The dramatic differences in elevation found in Nepal result in a variety of biomes, from tropical savannas along the Indian border, to subtropical broadleaf and coniferous forests in the Hill Region, totemperate broadleaf and coniferous forests on the slopes of the Himalaya, to montane grasslands and shrublands and rock and ice at the highest elevations. At the lowest elevations is the Terai-Duar savanna and grasslands ecoregion. These form a mosaic with the Himalayan subtropical broadleaf forests, which occur from 500 to 1,000 metres (1,600 to 3,300 ft) and include the Inner Terai Valleys. Himalayan subtropical pine forests occur between 1,000 and 2,000 metres (3,300 and 6,600 ft). Above these elevations, the biogeography of Nepal is generally divided from east to west by the Gandaki River. Ecoregions to the east tend to receive more precipitation and to be more species-rich. Those to the west are drier with fewer species. From 1,500 to 3,000 metres (4,900 to 9,800 ft), are temperate broadleaf forests: the eastern and western Himalayan broadleaf forests. From 3,000 to 4,000 metres (9,800 to 13,000 ft) are theeastern and western Himalayan subalpine conifer forests. To 5,500 metres (18,000 ft) are the eastern and western Himalayan alpine shrub and meadows.
Nepal is divided into 14 zones and 75 districts, grouped into five development regions. Each district is headed by a permanent chief district officer responsible for maintaining law and order and coordinating the work of field agencies of the various government ministries. The five regions and 14 zones are: Eastern Region (Purwanchal): Koshi, Mechi and Sagarmatha
Central Region (Madhyamanchal): Bagmati, Janakpur and Narayani
Western Region (Pashchimanchal): Dhawalagiri, Gandaki and Lumbini
Mid-Western Region (Madhya Pashchimanchal): Bheri, Karnali and Rapti
Far-Western Region (SudurPashchimanchal): Mahakali and Seti.
Neighboring country and Nepal Army:
Nepal has close ties with both of its neighbors, India and China. In accordance with a long-standing treaty, Indian and Nepalese citizens may travel to each other's countries without a passport or visa. Nepalese citizens may work in India without legal restriction. The Indian Army maintains seven Gorkha regiments consisting of Gorkha troops recruited mostly from Nepal. However, since the Government of Nepal has been dominated by Socialists and India's by more right-wing parties, India has been remilitarizing the "porous" Indo-Nepali border, in order to stifle the flow of Islamist groups. Nepal established relations with the People's Republic of China on 1 August 1955, and relations since have been based on the Five Principles of Peaceful Coexistence. Nepal has aided China in the aftermath of the 2008 Sichuan earthquake, and China has provided economic assistance for Nepali infrastructure. Both countries have cooperated to host the 2008 Summer Olympics summit of Mt. Everest. Nepal has assisted in curbing anti-China protests from the Tibetan diaspora. Nepal's military consists of the Nepalese Army, which includes the Nepalese Army Air Service. The Nepalese Police Force is the civilian police and the Armed Police Force Nepalis the paramilitary force. Service is voluntary and the minimum age for enlistment is 18 years. Nepal spends $99.2 million (2004) on its military—1.5% of its GDP. Much of the equipment and arms are imported from India. Consequently, the US provided M16s M4s and other Colt weapons to combat communist (Maoist) insurgents. The standard-issue battle rifle of the Nepalese army is the Colt M16.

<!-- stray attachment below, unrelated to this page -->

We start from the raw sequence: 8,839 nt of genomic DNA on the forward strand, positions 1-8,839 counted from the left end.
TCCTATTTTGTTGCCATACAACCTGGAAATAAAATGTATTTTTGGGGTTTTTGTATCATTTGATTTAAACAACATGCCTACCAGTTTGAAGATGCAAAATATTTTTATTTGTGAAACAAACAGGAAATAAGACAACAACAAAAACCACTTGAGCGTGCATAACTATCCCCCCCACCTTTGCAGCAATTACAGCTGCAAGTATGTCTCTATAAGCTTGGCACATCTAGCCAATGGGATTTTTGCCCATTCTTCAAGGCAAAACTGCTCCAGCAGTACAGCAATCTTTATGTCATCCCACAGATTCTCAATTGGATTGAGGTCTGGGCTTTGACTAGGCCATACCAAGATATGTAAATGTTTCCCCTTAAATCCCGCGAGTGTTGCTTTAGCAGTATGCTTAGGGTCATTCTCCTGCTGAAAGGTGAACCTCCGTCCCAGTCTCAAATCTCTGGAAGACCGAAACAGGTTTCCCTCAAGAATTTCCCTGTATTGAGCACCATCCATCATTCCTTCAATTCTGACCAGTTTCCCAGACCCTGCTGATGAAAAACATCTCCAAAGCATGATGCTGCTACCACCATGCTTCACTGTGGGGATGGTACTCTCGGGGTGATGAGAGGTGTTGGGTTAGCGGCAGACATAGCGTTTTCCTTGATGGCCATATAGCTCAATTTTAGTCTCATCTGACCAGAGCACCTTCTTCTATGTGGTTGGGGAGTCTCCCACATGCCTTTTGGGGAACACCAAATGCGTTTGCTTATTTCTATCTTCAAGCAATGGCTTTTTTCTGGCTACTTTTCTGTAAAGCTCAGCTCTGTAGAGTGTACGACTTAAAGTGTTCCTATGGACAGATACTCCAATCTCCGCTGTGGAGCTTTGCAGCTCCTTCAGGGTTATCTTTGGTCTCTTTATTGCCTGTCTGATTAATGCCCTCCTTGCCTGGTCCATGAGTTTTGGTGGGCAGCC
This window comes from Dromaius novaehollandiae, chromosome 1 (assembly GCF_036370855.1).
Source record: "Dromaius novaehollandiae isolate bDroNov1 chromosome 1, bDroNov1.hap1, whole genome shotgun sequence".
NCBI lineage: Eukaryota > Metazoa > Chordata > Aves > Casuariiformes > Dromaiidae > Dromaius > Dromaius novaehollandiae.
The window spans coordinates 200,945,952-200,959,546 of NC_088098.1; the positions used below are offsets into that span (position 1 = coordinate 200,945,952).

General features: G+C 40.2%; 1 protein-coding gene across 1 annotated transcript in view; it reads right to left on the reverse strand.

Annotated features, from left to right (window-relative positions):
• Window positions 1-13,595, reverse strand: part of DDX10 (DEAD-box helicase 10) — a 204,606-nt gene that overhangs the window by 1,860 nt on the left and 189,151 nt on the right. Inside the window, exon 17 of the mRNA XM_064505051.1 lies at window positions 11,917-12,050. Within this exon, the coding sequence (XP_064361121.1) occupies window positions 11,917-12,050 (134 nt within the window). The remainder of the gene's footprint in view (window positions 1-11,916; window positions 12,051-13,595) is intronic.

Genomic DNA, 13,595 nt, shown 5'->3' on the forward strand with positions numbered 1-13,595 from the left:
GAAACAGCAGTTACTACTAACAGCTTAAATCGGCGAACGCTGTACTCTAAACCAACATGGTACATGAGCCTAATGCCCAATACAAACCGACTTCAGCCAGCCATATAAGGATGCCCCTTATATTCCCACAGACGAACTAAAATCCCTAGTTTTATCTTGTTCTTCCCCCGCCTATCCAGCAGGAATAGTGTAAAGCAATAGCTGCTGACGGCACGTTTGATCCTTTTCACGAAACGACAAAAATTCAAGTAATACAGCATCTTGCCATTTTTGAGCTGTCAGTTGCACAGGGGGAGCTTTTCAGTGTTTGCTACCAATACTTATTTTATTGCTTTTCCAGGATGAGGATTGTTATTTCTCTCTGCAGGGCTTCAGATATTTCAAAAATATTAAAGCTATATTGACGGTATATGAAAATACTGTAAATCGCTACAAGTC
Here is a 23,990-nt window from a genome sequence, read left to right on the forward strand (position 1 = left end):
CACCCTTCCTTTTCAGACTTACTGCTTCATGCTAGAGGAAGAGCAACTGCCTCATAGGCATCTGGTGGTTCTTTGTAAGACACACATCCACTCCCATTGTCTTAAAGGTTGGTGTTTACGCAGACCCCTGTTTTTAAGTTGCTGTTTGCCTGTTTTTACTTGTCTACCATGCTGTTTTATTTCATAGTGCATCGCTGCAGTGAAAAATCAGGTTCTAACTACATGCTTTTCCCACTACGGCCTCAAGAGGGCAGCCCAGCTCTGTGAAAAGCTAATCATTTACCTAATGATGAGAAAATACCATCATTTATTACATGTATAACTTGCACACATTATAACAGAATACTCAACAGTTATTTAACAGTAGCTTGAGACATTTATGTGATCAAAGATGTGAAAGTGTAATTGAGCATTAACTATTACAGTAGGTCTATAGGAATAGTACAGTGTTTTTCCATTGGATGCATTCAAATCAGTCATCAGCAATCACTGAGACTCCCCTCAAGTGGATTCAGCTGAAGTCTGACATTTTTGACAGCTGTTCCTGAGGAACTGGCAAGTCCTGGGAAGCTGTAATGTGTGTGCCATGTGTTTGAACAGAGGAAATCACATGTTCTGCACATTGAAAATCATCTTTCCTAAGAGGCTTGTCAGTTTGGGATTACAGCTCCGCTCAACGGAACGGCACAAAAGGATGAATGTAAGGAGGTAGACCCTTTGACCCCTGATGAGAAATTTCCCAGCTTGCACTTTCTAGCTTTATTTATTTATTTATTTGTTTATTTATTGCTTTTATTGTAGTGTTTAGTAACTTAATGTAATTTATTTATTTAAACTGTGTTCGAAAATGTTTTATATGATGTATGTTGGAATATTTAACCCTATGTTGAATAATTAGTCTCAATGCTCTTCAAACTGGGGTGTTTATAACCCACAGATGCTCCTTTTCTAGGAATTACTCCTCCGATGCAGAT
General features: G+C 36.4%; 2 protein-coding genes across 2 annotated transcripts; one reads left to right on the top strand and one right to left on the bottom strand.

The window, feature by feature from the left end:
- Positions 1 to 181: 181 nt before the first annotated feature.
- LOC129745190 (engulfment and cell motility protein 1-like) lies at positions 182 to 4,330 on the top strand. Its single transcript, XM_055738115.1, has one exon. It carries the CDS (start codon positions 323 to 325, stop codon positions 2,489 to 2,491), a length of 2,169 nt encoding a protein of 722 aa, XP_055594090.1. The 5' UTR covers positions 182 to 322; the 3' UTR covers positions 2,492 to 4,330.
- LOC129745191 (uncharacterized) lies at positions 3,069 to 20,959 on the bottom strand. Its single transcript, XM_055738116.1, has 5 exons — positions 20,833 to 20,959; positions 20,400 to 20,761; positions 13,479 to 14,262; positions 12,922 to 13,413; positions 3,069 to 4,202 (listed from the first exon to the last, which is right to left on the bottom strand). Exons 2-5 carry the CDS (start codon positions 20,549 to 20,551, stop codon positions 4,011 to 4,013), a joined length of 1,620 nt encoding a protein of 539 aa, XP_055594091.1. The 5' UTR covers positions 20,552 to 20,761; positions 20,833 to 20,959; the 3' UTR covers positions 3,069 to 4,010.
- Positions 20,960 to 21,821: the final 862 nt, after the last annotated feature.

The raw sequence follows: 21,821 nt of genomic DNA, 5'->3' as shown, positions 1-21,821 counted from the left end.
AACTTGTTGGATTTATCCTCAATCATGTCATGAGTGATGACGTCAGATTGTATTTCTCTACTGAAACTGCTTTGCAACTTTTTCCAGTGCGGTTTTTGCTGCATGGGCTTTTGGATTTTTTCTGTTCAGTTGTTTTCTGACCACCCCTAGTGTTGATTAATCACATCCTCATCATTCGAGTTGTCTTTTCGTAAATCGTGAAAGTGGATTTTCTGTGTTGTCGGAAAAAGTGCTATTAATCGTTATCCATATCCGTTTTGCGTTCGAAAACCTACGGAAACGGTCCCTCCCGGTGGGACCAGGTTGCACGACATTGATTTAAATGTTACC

In the new regulations by Nepalese Army, female soldiers have been barred from participating in combat situations and fighting in the frontlines of war. However, they are allowed to be a part of the army in sections like intelligence, headquarters, signals and operations
Road and Airports:
Nepal remains isolated from the world's major land, air and sea transport routes although, within the country, aviation is in a better state, with 47 airports, 11 of them with paved runways, flights are frequent and support a sizable traffic. The hilly and mountainous terrain in the northern two-thirds of the country has made the building of roads and other infrastructure difficult and expensive. In 2007 there were just over 10,142 km (6,302 mi) of paved roads, and 7,140 km of unpaved road, and one 59 km (37 mi) railway line in the south. There is a single reliable road route from India to the Kathmandu Valley. More than one-third of its people live at least a two hours walk from the nearest all-season road; 15 out of 75 district headquarters are not connected by road. In addition, some 60% of road network and most rural roads are not operable during the rainy season.The only practical seaport of entry for goods bound for Kathmandu is Calcutta in India. Internally, the poor state of development of the road system makes access to markets, schools, and health clinics a challenge.
Language and ethnicity: